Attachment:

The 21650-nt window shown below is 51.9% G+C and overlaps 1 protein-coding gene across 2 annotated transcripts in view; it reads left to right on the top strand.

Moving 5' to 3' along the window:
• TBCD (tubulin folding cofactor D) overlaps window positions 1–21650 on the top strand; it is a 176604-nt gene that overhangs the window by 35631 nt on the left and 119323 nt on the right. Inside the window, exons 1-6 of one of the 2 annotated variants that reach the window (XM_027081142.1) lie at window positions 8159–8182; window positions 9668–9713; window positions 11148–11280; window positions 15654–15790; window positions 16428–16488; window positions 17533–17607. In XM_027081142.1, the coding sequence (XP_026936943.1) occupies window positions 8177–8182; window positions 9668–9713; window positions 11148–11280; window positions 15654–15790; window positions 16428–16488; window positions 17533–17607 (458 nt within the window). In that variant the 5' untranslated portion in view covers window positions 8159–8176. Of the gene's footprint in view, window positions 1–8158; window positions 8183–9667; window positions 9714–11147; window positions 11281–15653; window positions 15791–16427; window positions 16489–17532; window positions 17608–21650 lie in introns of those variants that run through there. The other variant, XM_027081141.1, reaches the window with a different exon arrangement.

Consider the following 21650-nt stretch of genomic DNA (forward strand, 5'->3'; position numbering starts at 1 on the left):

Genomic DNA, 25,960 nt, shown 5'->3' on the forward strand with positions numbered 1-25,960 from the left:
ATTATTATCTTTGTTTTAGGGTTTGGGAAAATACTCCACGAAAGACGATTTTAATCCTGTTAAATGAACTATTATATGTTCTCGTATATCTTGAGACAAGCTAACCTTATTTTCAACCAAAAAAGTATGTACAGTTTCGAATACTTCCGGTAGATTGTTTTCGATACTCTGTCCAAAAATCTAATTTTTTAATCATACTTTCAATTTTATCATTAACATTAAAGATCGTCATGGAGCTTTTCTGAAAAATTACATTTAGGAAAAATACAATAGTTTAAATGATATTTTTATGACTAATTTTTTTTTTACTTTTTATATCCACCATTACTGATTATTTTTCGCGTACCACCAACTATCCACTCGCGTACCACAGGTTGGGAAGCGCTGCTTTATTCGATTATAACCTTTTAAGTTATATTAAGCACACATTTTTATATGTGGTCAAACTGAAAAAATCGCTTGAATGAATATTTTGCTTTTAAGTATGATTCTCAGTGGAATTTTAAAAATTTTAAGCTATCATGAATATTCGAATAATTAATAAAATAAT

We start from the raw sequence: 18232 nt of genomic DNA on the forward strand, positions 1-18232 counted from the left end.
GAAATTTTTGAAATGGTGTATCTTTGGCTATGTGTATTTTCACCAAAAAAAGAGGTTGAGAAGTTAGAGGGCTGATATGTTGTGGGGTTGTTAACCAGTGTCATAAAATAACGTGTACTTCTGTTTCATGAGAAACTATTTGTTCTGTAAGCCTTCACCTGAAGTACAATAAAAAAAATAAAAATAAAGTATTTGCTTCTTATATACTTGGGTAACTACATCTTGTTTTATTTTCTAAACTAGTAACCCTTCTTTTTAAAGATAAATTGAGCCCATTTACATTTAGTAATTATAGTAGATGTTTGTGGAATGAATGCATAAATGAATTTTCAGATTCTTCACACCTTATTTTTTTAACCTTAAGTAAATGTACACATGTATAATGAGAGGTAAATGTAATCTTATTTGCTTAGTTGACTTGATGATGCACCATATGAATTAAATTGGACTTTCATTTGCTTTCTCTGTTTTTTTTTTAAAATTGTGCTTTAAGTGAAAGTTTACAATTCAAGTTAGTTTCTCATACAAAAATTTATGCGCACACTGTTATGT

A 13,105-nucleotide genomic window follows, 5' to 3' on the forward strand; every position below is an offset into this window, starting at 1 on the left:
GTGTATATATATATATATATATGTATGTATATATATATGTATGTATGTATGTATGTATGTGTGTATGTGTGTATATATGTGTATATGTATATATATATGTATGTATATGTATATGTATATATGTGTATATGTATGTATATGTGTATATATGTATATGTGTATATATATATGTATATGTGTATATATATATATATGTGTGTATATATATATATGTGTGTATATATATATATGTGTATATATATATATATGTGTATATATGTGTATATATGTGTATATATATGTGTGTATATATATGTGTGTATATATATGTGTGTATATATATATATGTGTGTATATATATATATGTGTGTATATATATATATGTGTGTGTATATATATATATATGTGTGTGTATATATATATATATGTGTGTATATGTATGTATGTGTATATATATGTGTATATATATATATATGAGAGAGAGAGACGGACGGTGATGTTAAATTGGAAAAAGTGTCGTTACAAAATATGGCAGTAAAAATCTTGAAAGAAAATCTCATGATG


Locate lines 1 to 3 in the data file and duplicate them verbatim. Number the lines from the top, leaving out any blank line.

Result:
The 21650-nt window shown below is 51.9% G+C and overlaps 1 protein-coding gene across 2 annotated transcripts in view; it reads left to right on the top strand.

Moving 5' to 3' along the window:
• TBCD (tubulin folding cofactor D) overlaps window positions 1–21650 on the top strand; it is a 176604-nt gene that overhangs the window by 35631 nt on the left and 119323 nt on the right. Inside the window, exons 1-6 of one of the 2 annotated variants that reach the window (XM_027081142.1) lie at window positions 8159–8182; window positions 9668–9713; window positions 11148–11280; window positions 15654–15790; window positions 16428–16488; window positions 17533–17607. In XM_027081142.1, the coding sequence (XP_026936943.1) occupies window positions 8177–8182; window positions 9668–9713; window positions 11148–11280; window positions 15654–15790; window positions 16428–16488; window positions 17533–17607 (458 nt within the window). In that variant the 5' untranslated portion in view covers window positions 8159–8176. Of the gene's footprint in view, window positions 1–8158; window positions 8183–9667; window positions 9714–11147; window positions 11281–15653; window positions 15791–16427; window positions 16489–17532; window positions 17608–21650 lie in introns of those variants that run through there. The other variant, XM_027081141.1, reaches the window with a different exon arrangement.